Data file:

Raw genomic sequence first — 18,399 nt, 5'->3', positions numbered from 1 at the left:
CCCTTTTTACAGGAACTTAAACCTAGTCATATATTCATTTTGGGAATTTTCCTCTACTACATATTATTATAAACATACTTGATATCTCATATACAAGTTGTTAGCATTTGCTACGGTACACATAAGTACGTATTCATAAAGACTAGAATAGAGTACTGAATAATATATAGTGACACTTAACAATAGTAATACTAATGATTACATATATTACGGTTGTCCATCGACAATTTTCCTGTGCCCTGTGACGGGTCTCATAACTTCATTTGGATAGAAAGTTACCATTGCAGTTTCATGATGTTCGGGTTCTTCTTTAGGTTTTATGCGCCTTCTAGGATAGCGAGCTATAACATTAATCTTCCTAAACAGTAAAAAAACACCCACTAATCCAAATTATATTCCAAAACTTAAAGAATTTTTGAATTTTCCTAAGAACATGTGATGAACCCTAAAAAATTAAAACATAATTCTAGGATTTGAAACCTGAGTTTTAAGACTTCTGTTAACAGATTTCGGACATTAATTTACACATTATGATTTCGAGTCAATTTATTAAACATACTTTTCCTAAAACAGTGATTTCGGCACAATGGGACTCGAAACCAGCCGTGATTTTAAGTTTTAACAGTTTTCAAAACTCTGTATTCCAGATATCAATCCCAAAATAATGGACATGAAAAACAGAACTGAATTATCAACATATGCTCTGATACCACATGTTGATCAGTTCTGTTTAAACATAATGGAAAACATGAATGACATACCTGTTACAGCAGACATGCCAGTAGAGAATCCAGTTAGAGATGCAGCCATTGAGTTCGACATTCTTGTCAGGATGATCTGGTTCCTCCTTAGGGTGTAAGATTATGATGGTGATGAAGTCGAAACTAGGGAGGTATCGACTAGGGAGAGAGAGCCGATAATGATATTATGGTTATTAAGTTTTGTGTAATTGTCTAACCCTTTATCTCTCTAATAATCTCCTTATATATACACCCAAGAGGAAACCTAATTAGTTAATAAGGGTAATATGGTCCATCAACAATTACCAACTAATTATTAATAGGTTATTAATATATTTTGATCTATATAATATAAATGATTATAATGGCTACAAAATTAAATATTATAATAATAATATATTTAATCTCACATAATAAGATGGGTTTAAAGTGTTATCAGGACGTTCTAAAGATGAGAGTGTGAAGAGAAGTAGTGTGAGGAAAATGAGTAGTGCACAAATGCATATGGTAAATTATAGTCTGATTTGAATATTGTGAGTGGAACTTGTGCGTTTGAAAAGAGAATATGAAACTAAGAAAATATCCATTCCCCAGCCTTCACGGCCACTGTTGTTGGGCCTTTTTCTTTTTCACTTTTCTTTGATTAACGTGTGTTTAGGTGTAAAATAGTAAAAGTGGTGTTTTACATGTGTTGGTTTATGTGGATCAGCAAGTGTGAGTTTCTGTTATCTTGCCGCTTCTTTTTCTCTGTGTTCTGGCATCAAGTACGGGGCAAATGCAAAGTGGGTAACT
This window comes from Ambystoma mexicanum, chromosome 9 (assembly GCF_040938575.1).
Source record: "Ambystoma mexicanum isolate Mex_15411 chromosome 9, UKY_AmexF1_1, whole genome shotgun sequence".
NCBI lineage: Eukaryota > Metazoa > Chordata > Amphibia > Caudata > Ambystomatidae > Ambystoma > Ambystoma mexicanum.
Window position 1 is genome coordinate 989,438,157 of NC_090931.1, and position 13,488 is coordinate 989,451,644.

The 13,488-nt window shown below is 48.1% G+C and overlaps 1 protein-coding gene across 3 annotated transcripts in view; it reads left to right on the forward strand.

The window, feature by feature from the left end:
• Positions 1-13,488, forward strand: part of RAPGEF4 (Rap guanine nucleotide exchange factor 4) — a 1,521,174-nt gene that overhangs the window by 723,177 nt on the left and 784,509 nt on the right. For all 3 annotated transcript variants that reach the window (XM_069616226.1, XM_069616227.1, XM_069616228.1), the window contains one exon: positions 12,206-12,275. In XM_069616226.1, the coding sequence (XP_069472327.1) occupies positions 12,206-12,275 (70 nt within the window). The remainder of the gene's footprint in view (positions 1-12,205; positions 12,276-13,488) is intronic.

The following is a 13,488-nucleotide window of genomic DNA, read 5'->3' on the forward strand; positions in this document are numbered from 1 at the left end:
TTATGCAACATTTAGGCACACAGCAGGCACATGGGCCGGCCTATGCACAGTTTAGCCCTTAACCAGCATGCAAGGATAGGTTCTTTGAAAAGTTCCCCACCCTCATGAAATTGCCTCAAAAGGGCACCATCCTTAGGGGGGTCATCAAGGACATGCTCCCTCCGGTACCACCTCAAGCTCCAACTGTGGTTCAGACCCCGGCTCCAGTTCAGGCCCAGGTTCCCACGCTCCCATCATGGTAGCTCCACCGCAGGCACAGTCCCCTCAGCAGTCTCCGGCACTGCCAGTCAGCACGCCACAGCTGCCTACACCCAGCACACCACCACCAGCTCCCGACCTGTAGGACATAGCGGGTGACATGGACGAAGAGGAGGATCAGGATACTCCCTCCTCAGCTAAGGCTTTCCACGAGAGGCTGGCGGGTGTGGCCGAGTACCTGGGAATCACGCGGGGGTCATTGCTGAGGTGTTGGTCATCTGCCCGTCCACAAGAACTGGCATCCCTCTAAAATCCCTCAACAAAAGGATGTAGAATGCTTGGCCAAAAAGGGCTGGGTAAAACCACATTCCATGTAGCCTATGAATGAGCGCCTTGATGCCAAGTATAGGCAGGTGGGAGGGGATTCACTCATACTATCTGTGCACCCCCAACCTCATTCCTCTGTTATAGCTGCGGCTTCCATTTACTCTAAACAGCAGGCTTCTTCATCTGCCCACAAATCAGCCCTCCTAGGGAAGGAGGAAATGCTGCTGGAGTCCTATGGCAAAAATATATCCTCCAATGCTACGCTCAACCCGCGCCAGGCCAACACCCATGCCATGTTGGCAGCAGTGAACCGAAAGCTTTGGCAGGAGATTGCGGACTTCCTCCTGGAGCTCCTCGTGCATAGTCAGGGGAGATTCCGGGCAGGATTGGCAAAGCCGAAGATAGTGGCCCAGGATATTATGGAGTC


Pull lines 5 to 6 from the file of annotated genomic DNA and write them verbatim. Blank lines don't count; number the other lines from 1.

NCBI lineage: Eukaryota > Metazoa > Chordata > Amphibia > Caudata > Ambystomatidae > Ambystoma > Ambystoma mexicanum.
Window position 1 is genome coordinate 989,438,157 of NC_090931.1, and position 13,488 is coordinate 989,451,644.